The most recent statues to be taken down in the Tar Heel state are in Wilmington, where a monument to George Davis and a Confederate memorial were removed on Wednesday night.
Wilmington leaders said the decision to bring down the monuments were made in order to protect the public safety and to preserve important historical artifacts. The Davis monument was erected by the United Daughters of the Confederacy and unveiled in 1911. Davis, who was born in Wilmington, was an Attorney General of the Confederate States.
The Confederate memorial that was removed honors the soldiers of the Confederacy and was completed in 1924.
SEE ALSO: This Wilmington man was one of the most important leaders during the Civil War, but his legacy was erased from history for 100 years.
Earlier Wednesday, the dismantling of a 75-foot monument on Capitol grounds in Raleigh was completed after protests forced Gov. Roy Cooper to order all monuments on the Capitol grounds to be moved "to protect public safety."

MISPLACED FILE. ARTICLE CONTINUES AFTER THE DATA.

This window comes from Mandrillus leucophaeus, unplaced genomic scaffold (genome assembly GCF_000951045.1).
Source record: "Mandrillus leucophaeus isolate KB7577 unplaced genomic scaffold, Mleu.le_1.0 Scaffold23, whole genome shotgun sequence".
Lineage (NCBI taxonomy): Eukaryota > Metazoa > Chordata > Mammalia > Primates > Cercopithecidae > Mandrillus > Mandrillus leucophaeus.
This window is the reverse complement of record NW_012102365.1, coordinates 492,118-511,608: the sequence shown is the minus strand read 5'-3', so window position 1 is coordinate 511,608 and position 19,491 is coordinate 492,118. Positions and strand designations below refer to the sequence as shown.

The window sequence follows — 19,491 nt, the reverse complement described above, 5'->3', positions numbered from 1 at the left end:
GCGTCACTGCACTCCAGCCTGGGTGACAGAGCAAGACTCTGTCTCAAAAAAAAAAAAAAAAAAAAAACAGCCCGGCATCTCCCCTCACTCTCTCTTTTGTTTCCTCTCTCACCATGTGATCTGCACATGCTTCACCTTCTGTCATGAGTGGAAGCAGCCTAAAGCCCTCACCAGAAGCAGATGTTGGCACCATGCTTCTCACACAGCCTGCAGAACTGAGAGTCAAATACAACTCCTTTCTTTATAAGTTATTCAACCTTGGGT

A Raleigh statue of Josephus Daniels, a noted white supremacist who used the newspaper to further his racist ideals, was removed earlier this month.
Pedestrian activity was monitored around the Wilington statues in the days leading up to the removal. A city Spokesperson told media "While members of the community have expressed a desire to see these monuments moved for many years, recent protests and controversy over these monuments has grown to a point that the monuments, in their original locations, were a threat to public safety," according to a WWAY report.
Rocky Mount's Confederate monument at Battle Park will be removed next week. In Graham, a Confederate monument has been under close watch by authorities.